To the casual observer, Star Trek and Star Wars look a lot alike, beyond the obvious similarity between their names. Each has a lot of spaceships, strange worlds, ray guns, and aliens, many of whom look startlingly like humans with prosthetics and makeup. But of course geeks are not casual observers, and we know just how different they are.
Now, I freely admit to having been a huge fan of both since childhood, and I know many people who feel the same way. So why should we debate about which is better? Because we’re geeks, and that’s what geeks do! So, in the finest tradition of completely unnecessary geeky arguments, let’s create a preposterous hypothetical situation that requires you to choose between the two: Suppose you were adrift in space after your spaceship’s engines died, and while you’re waiting for your rescuers to find you, you wanted to watch a movie. Suppose, further, that the only two videos available were your favorite Star Trek movie and your favorite Star Wars movie (whichever ones those happen to be), but your video player has only enough power left for you to watch one of them. Which one would you choose? To help decide, since I suspect everyone reading this has a pretty good idea of what to like about both, I’m going to focus on what not to like.
Star Wars is grounded in mythology: the struggle between good and evil drawn in such broad strokes that few characters have any shades of gray. Even Darth Vader, who switches from good to evil and then back again, is never anywhere in between — he flips between extremes. Is it any real surprise that the most popular character from the original trilogy is Han Solo, who isn’t as cut-and-dried? The Star Wars storyline requires you to take a lot for granted: Most fundamentally, the main characters are far, far more important than anyone else in their world, even the “good” ones. Look, for instance, at how everyone acts after Luke returns from blowing up the Death Star: They’re all cheering and hugging, and then Luke gets really upset about R2-D2 being damaged — his good friend Biggs and a dozen other men were just blown to pieces, but Luke’s upset because his droid is busted. Nice. And at the end of Return of the Jedi, Vader turns good and saves Luke by killing the Emperor, and then the ghost of Anakin Skywalker appears along with Obi-Wan and Yoda. This man is responsible for personally killing hundreds of innocent beings, for ordering the deaths of countless more, and for torturing quite a few as well; but he is completely redeemed because he saved his son’s life. This can only mean that Luke’s life is worth as much as (or more than) those of all the (probably) thousands of people Vader slaughtered put together, because otherwise it simply makes no sense, right? These are the two examples that stand out the most in my mind, but there are plenty more where they came from.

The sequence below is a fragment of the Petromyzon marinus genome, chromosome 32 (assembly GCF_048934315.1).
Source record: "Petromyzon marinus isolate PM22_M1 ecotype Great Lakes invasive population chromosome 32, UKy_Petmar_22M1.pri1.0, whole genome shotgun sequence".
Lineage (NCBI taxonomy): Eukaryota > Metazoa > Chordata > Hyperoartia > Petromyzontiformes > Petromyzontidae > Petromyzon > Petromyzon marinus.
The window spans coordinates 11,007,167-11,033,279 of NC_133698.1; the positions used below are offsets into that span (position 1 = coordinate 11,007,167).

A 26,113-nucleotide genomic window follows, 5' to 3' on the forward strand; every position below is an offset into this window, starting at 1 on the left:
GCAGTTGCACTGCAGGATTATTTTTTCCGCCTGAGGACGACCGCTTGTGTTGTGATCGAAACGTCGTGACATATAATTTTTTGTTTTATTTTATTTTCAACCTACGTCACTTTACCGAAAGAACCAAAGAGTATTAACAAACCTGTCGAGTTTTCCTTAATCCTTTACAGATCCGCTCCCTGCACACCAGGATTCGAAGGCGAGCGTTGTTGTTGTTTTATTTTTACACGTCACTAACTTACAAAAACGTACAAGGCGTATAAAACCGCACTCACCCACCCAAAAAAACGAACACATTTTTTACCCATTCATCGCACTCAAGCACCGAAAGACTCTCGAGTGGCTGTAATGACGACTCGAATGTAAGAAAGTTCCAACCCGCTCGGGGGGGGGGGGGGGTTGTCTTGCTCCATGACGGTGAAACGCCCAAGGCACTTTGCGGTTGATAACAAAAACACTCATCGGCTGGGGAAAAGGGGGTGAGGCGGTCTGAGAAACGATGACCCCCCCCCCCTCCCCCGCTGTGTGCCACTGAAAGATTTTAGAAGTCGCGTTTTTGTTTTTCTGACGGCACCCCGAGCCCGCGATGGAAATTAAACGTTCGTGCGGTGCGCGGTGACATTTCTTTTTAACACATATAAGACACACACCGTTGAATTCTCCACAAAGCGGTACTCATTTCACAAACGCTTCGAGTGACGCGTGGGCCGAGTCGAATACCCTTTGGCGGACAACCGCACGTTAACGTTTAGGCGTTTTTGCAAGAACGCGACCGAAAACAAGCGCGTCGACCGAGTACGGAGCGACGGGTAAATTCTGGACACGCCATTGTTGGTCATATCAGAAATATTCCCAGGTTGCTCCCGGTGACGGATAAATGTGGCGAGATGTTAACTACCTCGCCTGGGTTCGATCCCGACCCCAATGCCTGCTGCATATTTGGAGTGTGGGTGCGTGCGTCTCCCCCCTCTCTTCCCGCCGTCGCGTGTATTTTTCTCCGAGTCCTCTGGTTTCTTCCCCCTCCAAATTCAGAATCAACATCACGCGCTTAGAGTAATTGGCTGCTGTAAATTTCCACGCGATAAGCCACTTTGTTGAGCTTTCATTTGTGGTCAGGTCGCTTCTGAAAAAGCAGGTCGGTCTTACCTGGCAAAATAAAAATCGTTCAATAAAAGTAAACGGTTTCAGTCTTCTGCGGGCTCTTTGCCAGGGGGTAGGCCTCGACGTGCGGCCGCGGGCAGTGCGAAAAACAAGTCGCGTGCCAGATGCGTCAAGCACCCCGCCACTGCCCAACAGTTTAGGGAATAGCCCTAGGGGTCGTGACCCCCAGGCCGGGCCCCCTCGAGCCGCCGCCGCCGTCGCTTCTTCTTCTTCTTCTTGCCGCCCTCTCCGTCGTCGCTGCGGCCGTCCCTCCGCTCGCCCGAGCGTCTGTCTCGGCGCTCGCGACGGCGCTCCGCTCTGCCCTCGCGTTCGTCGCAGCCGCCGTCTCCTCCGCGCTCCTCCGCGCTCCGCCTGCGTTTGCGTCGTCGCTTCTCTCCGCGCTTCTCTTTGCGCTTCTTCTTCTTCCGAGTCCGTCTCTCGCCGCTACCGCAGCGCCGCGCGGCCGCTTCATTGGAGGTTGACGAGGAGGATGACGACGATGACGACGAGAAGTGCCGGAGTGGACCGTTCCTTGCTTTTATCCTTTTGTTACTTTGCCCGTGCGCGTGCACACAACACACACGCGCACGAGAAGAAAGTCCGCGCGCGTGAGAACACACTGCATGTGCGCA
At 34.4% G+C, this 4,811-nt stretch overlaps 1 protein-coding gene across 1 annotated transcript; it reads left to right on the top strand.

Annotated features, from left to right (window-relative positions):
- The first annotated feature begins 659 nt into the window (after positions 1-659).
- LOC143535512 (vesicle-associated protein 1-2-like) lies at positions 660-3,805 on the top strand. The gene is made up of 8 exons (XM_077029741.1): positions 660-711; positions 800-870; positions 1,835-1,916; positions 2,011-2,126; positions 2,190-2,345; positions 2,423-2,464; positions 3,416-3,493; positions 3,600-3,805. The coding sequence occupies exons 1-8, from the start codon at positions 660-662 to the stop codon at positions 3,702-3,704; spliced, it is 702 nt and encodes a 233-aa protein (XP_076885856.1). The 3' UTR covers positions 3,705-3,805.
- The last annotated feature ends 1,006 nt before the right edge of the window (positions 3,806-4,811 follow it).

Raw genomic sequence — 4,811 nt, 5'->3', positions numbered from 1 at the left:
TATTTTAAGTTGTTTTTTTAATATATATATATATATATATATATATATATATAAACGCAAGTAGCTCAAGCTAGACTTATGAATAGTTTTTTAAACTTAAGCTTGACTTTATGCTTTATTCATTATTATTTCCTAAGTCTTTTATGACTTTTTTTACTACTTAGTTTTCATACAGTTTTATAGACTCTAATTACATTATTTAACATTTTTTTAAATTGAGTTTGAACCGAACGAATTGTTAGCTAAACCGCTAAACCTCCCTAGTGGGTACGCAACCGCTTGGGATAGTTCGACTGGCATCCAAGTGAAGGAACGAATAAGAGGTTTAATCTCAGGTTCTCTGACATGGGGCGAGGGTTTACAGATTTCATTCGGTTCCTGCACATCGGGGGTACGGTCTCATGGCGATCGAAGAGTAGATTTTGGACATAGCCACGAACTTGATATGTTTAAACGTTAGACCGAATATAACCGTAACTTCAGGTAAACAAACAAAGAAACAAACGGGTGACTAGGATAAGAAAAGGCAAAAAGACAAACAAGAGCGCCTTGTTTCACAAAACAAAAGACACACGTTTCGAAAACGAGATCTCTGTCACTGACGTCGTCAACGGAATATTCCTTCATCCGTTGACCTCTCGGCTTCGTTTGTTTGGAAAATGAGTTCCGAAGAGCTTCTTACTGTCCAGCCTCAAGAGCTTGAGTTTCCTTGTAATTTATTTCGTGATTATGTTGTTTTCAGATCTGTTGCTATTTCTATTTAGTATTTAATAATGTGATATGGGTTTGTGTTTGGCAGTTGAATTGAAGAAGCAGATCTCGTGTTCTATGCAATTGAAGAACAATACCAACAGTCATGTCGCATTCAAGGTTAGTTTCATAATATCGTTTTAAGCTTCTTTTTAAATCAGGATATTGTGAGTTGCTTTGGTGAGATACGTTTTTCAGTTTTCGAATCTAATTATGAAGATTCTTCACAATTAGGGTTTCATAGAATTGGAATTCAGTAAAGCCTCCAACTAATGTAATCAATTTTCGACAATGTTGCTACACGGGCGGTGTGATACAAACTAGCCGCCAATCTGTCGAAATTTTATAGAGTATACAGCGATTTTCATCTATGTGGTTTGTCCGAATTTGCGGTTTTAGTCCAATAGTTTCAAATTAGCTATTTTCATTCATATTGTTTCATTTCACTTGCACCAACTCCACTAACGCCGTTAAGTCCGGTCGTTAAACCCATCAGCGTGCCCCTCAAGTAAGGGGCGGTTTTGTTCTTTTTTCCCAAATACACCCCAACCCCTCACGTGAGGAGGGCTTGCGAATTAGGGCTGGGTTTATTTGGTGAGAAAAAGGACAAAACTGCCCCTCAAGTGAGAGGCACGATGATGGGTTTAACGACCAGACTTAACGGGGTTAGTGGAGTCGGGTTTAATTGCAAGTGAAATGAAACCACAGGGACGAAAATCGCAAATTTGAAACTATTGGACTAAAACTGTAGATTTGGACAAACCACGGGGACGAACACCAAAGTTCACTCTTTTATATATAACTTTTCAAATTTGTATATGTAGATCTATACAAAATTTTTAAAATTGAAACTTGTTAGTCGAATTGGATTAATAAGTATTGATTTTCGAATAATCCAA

Star Trek begins with a premise so ridiculous it could only have originated in the Sixties: a united Earth, only about 250 years from now. At least Star Wars started off by telling you it was happening “in a galaxy far, far away” so any assumptions based on what we know about Earth and humanity didn’t necessarily apply. But Trek is science fiction, not fantasy, and so different rules need to apply, and they break them all the time. First they go and invent things like warp drive and transporters, which are implausible but not outside the realm of normal suspension of disbelief. Then, having created rules around how these marvelous devices work, they regularly break those rules. It’s not enough that the Enterprise can travel many times faster than light speed; now they can go through a rift in subspace (or somesuch) and wind up thousands of light years away in an instant. It’s not enough that they can go back and forth between a planet and their ship in a few seconds; now an ion storm (whatever that is) sends them to an alternate universe (yes, it’s one of my favorite episodes, too, but that doesn’t make the premise less silly). And why did it never occur to anyone designing chairs for Starfleet to install seat belts? I mean, I know they would have deprived us of some lovely scenes of actors throwing themselves back and forth and pretending to fall, but there might have been other benefits, too!
Of course, we have to consider the serious failures that are a part of both universes. The Star Wars universe would look so much better were it not for Episodes I – III, and the Ewoks. And the Star Trek universe would look much better without Star Trek V, and Generations, and Insurrection, and (in my opinion, anyway) Nemesis, not to mention quite a few episodes of each of the five TV series.
I hate to have to make a call here, but it’s my job. I have to give the nod to Star Trek. For all its technobabble and implausible extrapolation from current reality, it’s just on the whole a better product. It’s far more egalitarian, and so easier to identify with. I get the feeling that, if I were transplanted to the Star Trek universe, I could make a go of it and be a productive member of society on some level; conversely, I get the feeling that, if I were transplanted to the Star Wars universe, I would be one of those guys who has two lines and then gets shot by stormtroopers, who as everyone knows can only aim well at unimportant folks. Plus, percentage-wise as well as (obviously) length-wise, Star Trek simply has a lot more good material.
So, what do you think? I made my choice, so you have to choose, too. Please feel free to explain/defend your decision in the comments, if you wish.